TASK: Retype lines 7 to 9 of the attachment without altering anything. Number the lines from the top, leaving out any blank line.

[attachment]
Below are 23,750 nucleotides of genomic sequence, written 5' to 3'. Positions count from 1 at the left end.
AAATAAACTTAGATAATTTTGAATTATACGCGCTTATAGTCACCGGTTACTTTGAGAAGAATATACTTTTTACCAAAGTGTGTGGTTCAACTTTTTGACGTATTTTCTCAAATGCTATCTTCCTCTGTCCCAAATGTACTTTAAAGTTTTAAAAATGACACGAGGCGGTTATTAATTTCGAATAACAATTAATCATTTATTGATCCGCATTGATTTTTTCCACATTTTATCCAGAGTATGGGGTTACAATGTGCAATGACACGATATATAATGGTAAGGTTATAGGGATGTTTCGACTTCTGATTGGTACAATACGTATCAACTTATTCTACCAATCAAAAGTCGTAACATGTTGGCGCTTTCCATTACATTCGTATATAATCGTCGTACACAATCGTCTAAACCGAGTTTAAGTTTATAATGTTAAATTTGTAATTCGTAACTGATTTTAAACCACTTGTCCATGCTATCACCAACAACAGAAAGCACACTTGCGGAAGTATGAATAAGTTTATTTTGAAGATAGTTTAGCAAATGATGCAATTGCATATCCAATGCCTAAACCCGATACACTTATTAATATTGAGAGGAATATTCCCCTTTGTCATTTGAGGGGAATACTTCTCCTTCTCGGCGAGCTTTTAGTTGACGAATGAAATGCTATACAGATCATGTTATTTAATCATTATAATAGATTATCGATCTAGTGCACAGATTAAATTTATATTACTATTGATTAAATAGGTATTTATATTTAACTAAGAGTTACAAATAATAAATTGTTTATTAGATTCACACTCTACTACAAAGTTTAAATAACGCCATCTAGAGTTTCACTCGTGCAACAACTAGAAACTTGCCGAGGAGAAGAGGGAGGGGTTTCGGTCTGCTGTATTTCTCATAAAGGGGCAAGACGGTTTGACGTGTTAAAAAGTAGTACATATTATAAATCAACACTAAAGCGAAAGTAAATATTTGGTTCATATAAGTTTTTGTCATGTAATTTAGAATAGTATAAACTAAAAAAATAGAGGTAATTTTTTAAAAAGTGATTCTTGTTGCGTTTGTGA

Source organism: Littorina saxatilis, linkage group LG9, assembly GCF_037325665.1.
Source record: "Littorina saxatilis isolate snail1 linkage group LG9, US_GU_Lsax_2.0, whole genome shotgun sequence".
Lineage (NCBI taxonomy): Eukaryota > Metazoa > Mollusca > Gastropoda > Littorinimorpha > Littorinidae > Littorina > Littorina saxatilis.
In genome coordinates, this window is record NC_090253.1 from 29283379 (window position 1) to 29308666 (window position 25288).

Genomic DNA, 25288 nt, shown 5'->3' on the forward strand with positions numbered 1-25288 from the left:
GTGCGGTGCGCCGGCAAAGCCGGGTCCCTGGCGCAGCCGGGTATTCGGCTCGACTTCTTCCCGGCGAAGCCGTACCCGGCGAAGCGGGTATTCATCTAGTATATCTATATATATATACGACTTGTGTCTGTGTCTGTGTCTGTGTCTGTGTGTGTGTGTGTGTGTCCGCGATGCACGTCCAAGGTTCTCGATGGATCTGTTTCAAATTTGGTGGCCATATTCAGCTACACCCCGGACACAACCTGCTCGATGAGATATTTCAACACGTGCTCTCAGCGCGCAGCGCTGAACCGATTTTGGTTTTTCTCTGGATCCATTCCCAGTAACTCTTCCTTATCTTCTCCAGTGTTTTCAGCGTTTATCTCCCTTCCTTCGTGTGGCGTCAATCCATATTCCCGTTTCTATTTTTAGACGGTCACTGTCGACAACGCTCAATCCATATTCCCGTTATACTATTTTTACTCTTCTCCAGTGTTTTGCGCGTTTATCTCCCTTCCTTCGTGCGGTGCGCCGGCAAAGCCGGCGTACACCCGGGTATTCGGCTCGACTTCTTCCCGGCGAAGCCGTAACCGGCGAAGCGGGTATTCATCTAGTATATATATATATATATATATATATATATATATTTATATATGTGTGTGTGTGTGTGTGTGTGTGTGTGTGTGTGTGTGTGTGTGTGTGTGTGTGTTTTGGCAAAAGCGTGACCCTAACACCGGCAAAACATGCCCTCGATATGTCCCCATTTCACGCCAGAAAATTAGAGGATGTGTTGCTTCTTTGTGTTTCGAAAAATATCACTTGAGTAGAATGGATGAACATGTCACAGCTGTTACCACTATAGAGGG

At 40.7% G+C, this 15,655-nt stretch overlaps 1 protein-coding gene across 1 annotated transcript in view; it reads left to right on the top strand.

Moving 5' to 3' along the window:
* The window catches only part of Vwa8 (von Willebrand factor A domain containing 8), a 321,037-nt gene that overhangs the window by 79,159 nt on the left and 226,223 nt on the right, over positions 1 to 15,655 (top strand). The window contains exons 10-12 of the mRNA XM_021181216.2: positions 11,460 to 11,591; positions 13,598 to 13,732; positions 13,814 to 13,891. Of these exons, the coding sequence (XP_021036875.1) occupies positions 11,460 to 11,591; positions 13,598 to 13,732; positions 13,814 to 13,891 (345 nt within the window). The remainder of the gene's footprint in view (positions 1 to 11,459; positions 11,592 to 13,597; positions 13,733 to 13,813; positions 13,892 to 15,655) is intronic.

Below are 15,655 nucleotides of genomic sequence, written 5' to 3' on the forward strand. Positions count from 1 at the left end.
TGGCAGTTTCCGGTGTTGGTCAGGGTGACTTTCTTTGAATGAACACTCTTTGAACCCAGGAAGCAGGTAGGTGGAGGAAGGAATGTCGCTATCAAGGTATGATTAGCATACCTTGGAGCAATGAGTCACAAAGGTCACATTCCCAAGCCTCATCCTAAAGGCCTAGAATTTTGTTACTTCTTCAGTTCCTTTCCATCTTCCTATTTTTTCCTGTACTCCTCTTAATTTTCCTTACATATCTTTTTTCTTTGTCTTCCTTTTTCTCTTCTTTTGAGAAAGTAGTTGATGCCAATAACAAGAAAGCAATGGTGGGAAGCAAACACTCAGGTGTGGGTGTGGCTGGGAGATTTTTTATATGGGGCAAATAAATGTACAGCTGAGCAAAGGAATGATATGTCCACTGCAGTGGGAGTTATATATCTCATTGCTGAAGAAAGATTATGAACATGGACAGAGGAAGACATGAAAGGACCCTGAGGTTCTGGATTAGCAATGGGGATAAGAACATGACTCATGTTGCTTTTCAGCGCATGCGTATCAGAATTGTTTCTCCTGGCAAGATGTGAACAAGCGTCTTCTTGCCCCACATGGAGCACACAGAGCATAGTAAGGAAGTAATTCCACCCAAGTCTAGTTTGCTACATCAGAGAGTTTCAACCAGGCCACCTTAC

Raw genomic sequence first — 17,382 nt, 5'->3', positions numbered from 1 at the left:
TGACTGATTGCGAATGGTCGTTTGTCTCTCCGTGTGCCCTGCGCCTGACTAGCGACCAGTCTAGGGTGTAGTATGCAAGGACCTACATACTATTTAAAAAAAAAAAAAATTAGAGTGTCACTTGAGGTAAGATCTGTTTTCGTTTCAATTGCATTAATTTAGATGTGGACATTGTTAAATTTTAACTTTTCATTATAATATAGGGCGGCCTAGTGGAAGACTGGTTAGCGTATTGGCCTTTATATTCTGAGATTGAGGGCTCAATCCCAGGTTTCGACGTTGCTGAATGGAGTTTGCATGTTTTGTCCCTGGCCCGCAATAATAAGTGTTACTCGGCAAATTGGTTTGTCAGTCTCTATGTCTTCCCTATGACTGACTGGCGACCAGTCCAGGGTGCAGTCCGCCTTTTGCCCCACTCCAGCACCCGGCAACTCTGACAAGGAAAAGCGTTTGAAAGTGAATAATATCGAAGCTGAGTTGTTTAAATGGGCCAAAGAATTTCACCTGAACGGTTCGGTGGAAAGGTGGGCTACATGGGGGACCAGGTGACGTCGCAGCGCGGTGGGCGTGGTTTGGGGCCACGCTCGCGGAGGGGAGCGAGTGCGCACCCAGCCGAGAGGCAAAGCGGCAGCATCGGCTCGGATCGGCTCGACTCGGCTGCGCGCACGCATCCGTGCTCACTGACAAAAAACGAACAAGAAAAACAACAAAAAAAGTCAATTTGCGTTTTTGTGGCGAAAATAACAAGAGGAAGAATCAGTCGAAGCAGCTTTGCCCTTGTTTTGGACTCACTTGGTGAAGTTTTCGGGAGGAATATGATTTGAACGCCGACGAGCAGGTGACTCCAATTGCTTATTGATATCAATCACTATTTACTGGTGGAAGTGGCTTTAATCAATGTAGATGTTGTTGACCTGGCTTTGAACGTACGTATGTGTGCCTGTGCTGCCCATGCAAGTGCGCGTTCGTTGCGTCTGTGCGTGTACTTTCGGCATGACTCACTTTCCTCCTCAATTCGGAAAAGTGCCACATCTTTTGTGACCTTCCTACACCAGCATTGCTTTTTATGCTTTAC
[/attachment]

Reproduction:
Genomic DNA, 25288 nt, shown 5'->3' on the forward strand with positions numbered 1-25288 from the left:
GTGCGGTGCGCCGGCAAAGCCGGGTCCCTGGCGCAGCCGGGTATTCGGCTCGACTTCTTCCCGGCGAAGCCGTACCCGGCGAAGCGGGTATTCATCTAGTATATCTATATATATATACGACTTGTGTCTGTGTCTGTGTCTGTGTCTGTGTGTGTGTGTGTGTGTCCGCGATGCACGTCCAAGGTTCTCGATGGATCTGTTTCAAATTTGGTGGCCATATTCAGCTACACCCCGGACACAACCTGCTCGATGAGATATTTCAACACGTGCTCTCAGCGCGCAGCGCTGAACCGATTTTGGTTTTTCTCTGGATCCATTCCCAGTAACTCTTCCTTATCTTCTCCAGTGTTTTCAGCGTTTATCTCCCTTCCTTCGTGTGGCGTCAATCCATATTCCCGTTTCTATTTTTAGACGGTCACTGTCGACAACGCTCAATCCATATTCCCGTTATACTATTTTTACTCTTCTCCAGTGTTTTGCGCGTTTATCTCCCTTCCTTCGTGCGGTGCGCCGGCAAAGCCGGCGTACACCCGGGTATTCGGCTCGACTTCTTCCCGGCGAAGCCGTAACCGGCGAAGCGGGTATTCATCTAGTATATATATATATATATATATATATATATATATTTATATATGTGTGTGTGTGTGTGTGTGTGTGTGTGTGTGTGTGTGTGTGTGTGTGTGTGTGTTTTGGCAAAAGCGTGACCCTAACACCGGCAAAACATGCCCTCGATATGTCCCCATTTCACGCCAGAAAATTAGAGGATGTGTTGCTTCTTTGTGTTTCGAAAAATATCACTTGAGTAGAATGGATGAACATGTCACAGCTGTTACCACTATAGAGGG

At 40.7% G+C, this 15,655-nt stretch overlaps 1 protein-coding gene across 1 annotated transcript in view; it reads left to right on the top strand.